|Hu, Haixia - Jilin University|
Submitted to: Virus Genes
Publication Type: Peer Reviewed Journal
Publication Acceptance Date: 1/16/2011
Publication Date: 6/1/2011
Citation: Yu, Q., Estevez, C., Roth, J.P., Hu, H., Zsak, L. 2011. Deletion of the M2-2 gene from avian metapneumovirus subgroup C impairs virus replication and immunogenicity in turkeys. Virus Genes. 42:339-346.
Interpretive Summary: Avian metapneumovirus (aMPV) is an economically important pathogen of turkeys with a worldwide distribution. The genome of aMPV contains eight genes that produce viral proteins to support virus growth in a host. One of the eight genes is the second matrix (M2) gene that may produce two proteins, M2-1 and M2-2. Both proteins are thought to play a role in virus growth, but have not been experimentally defined. In the present study, we sought to investigate the role of the M2-2 protein in virus replication. By using a genetics approach, we generated a recombinant aMPV subtype C (aMPV-C) virus in which the M2-2 gene was deleted. The biological properties of this aMPV-C M2-2 knockout virus were characterized in cell culture and in turkeys. The results show that the raMPV-C M2-2 deleted mutant grew slightly slower in cell culture, but much less efficiently in turkeys than its parental virus. Inoculation of turkeys with the aMPV-C M2-2 deletion mutant failed to produce clinical disease and a protective immune response when it was used as a vaccine. These results suggest that the M2-2 protein of aMPV-C is not essential for virus growth in cell culture, but it is required for virus growth in the natural host to produce disease and stimulate an immune response. These results assist in understanding the function of the M2-2 protein of aMPV-C in virus biology, and in developing a disease control strategy.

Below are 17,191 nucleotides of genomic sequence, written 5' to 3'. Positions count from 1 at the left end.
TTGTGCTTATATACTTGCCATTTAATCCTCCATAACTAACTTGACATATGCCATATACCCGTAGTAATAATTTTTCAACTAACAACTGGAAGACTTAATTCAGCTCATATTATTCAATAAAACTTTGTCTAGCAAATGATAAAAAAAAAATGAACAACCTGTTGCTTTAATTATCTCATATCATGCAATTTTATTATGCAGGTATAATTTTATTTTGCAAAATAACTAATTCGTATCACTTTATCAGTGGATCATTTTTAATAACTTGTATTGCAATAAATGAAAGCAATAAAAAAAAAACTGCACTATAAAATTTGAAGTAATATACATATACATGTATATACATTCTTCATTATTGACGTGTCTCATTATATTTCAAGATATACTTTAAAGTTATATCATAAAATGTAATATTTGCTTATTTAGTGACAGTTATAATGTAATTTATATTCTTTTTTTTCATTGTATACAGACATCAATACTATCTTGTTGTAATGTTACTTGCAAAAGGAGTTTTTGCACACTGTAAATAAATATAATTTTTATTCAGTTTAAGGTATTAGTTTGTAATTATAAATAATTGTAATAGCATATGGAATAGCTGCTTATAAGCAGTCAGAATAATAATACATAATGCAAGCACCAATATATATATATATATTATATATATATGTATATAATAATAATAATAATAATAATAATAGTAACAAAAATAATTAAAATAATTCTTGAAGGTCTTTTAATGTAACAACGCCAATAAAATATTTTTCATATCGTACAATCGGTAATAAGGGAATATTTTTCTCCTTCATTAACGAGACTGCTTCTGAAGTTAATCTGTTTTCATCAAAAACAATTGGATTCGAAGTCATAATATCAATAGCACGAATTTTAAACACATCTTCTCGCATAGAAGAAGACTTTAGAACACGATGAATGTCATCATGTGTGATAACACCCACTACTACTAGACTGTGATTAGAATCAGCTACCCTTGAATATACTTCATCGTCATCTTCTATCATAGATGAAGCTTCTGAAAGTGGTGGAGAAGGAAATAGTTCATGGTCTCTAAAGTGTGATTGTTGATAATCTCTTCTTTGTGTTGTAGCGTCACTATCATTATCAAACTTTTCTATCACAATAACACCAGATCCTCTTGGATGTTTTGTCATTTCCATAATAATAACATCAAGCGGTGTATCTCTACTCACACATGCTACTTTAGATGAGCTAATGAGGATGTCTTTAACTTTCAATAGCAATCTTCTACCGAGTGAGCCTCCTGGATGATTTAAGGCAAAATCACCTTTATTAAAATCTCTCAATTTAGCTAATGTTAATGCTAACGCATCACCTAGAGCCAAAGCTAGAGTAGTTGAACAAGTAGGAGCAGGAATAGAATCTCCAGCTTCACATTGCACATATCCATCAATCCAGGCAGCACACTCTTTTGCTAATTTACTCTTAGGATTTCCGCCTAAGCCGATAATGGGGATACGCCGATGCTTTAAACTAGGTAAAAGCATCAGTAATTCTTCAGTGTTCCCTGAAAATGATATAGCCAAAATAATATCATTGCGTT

Technical Abstract: The second matrix (M2) gene of avian metapneumovirus subgroup C (aMPV-C) virus contains two overlapping open reading frames (ORFs), encoding two putative proteins, M2-1 and M2-2. Both proteins are believed to be involved in the RNA transcription or replication process. To further characterize the function of the M2-2 protein in virus replication, the non-overlapping region of the M2-2 ORF was deleted from an infectious cDNA clone of the aMPV-C strain and a viable virus was rescued by using reverse genetics technology. Recombinant virus, raMPV-C 'M2-2, was characterized in vitro and in vivo. In Vero cells, raMPV-C 'M2-2 replicated less efficiently (10-fold reduction) than the parental virus during the first 48 hours post-infection. raMPV-C 'M2-2 induced typical cytopathic effects (CPE) that were indistinguishable from those seen with the parental virus infection. In specific-pathogen-free (SPF) turkeys, raMPV-C 'M2-2 was attenuated and caused no clinical signs of disease. Less than 20% of the inoculated birds shed detectable virus in tracheal tissue during the first 5 days post-infection, and no virus shedding was detected afterwards. Forty percent of infected birds produced a weak antibody response (<log2 6.0) at 14 days post-infection. Upon challenge with virulent aMPV-C strain, more than 80% of the raMPV-C 'M2-2-inoculated birds showed typical disease signs and virus shedding in tracheal tissue. These results suggest that the M2-2 protein of aMPV-C virus is not essential for virus replication in cell culture, but it is required for sufficient virus replication to maintain pathogenicity and immunogenicity in the natural host.